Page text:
Mahad asks: My four-year-old son is in the habit of bedwetting. Do you have any suggestions? I really want to resolve this issue because it is becoming problematic for us.
Oh Mahad –
I so feel for both your son and you. It’s very difficult, I know, to live with someone in your house who has bladder control, and it’s painful and humiliating to be the one with that problem.
With me it’s been slightly different. I was able to get paper-trained and house-trained very quickly. After that, there were a couple of times when Handsome was so stressed out it made me lose control, but otherwise I’ve been fine. With one exception!
That exception is that dogs, unlike people, get inspired to pee. The reason we go to trees, fire hydrants, and such the second we get outside is that we want to pee, but sniffing another dog’s pee smell starts our engines turning. This is great for leaving trails, marking territory, and all. But it can also cause a big problem. What if we’re inside a house, and another dog has peed (or pooped, or thrown up) there? What if there’s a bit of a residue of it on the floor, or in the carpet? We have no choice! We get one whiff of that, and our system gets going, and we don’t even have time to whine or walk away, we just pee (or worse) right there. And then the people always yell at us, or at our owners, that it’s our fault, that we’re not trained well enough. When, if anything, it’s the fault of whoever cleaned it up but didn’t do it well enough (there are products made with enzymes that break the residue down organically; those are the best things for indoor marking).
But here I am talking about myself instead of about your son (Am I marking my territory, perhaps?!). And human bedwetting is a very different situation.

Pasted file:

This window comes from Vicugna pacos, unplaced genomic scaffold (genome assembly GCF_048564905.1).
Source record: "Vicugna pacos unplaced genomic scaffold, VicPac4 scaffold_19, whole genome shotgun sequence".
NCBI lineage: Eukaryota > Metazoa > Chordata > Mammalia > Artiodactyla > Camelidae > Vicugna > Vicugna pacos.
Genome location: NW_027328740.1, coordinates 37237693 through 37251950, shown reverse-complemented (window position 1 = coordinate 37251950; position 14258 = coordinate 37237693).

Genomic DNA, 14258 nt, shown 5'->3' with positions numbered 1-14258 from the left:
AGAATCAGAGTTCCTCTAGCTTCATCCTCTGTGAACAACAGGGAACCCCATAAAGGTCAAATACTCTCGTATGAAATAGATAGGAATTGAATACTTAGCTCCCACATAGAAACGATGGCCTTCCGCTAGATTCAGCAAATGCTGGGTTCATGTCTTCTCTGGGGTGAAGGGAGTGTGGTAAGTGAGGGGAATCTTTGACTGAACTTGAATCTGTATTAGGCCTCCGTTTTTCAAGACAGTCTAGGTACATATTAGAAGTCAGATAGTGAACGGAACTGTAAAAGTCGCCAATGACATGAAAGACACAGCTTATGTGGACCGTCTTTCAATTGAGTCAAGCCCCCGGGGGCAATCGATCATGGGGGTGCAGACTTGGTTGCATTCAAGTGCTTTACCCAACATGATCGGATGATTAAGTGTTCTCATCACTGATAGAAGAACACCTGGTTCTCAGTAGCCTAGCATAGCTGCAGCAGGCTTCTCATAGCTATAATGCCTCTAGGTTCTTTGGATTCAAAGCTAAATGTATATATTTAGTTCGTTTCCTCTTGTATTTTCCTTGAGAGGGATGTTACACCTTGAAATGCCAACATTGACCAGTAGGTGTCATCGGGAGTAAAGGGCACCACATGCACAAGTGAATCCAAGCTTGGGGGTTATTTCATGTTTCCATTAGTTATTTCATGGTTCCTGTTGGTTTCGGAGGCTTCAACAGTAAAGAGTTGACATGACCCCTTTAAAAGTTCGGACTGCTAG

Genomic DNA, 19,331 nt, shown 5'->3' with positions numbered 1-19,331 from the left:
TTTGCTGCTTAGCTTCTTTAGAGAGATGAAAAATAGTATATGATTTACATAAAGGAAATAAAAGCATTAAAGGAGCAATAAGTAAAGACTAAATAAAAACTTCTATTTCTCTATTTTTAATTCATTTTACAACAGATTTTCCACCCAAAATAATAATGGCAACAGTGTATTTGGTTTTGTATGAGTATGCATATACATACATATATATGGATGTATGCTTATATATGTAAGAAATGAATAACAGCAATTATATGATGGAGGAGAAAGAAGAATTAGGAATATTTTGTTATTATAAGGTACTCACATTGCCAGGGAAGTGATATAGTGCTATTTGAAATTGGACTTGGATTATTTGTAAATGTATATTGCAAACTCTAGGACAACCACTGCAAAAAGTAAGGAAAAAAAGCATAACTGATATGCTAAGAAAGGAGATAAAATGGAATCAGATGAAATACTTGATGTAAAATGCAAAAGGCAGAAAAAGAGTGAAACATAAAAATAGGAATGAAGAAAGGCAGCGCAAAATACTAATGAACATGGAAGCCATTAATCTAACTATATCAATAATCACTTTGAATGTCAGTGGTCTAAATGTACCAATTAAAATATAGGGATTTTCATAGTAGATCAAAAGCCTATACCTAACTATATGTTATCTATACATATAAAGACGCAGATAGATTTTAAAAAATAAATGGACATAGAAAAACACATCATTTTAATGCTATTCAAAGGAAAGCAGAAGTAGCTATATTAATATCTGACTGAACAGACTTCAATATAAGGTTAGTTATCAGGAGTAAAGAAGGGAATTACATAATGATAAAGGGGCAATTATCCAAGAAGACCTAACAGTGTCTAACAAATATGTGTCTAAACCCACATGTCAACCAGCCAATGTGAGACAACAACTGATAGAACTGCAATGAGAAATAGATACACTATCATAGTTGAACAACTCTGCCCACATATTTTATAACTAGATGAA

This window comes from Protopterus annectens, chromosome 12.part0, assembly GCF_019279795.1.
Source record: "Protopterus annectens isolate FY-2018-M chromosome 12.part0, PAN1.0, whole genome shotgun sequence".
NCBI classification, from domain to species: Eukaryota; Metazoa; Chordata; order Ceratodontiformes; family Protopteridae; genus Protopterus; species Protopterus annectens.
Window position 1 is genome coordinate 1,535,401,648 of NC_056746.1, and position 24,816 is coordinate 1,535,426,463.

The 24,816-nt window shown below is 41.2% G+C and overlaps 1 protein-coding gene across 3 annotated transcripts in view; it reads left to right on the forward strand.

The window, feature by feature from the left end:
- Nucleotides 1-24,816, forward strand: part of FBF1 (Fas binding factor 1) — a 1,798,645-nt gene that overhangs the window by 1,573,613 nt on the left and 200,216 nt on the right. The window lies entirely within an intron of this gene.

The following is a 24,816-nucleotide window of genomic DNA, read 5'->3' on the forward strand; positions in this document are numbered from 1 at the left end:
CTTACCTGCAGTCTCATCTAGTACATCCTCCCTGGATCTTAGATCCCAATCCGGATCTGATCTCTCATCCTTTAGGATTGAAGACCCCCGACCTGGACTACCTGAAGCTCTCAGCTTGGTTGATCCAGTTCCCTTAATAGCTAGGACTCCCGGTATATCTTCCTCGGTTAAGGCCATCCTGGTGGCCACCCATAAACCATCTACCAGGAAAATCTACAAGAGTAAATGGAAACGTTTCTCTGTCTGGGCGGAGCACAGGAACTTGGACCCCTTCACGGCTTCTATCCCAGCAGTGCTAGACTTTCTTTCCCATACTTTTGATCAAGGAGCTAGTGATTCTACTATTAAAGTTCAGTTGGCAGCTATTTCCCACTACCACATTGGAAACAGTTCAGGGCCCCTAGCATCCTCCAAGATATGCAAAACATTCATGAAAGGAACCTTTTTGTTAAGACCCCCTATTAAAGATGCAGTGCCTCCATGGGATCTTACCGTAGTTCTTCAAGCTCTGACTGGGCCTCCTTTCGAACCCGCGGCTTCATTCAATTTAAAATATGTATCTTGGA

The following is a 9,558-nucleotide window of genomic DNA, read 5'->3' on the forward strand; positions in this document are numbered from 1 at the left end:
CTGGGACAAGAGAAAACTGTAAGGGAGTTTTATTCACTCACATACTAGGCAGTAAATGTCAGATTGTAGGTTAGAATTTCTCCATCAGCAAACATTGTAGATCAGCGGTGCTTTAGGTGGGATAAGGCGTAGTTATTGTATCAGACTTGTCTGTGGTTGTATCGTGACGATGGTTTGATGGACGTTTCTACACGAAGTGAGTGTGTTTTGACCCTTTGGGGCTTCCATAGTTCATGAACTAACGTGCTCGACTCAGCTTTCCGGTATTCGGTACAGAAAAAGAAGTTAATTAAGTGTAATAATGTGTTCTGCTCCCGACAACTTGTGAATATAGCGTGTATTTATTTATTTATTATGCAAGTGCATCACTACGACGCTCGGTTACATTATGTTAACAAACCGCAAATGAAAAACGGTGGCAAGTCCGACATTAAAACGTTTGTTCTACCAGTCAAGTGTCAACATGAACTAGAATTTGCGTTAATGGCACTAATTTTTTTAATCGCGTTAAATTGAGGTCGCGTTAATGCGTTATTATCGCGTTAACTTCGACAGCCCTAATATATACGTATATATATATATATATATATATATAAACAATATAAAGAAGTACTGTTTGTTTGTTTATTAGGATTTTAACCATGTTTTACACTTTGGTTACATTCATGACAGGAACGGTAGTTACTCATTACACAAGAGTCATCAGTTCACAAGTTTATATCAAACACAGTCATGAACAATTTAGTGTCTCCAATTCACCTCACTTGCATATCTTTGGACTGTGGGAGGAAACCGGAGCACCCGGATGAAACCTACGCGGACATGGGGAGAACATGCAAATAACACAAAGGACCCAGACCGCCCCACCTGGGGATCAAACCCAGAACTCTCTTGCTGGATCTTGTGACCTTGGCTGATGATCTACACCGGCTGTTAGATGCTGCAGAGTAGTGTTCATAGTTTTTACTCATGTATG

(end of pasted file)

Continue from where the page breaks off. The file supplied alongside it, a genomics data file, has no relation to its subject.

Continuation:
It might sound obvious, but there are only two reasons for a child of four to still be wetting his bed: It’s either physical or emotional. Some people just have weaker muscles in that area, and they simply can’t hold it in (this is why we hear about old people wearing diapers – they know how to keep it in, but those muscles have gotten weaker in their old age, and so they don’t have the same control they once did). So the first thing you should do is have a physician check your son out. Especially if he’s never been able to get through the night without wetting.
But if it’s emotional (which is much more common), then it’s a more interesting dilemma. Kids wet beds for many reasons. Often it’s that they’re very afraid and anxious. Sometimes they don’t want to grow up. Sometimes it’s a sign of a deep-seated anger, and it’s the only way they can let it out. If it’s one of these things, your goal is to help your child find other ways of expressing themselves.
But no matter what, the best solution tends to be what’s called a Bell-and-Pad system. It’s an electrical device that the child sleeps on, which rings an alarm when it senses moisture. This trains the child to wake up and go to their toilet, instead of peeing their whole bladder into the bed. Over time, the child learns to wake up when they just feel pressure, the way you and I do.
To summarize, Mahad, I want you to first take your son to see a doctor, just to make sure there isn’t anything physiological going on. But if not, the doctor can probably recommend a good bell-and-pad to help your son out. And if that’s not enough, I recommend finding a good child therapist or psychologist, who can work with your son to find what’s bothering him, and help him move on from it.
This is truly one area where resolving the issue makes EVERYONE happier. So I wish you great luck!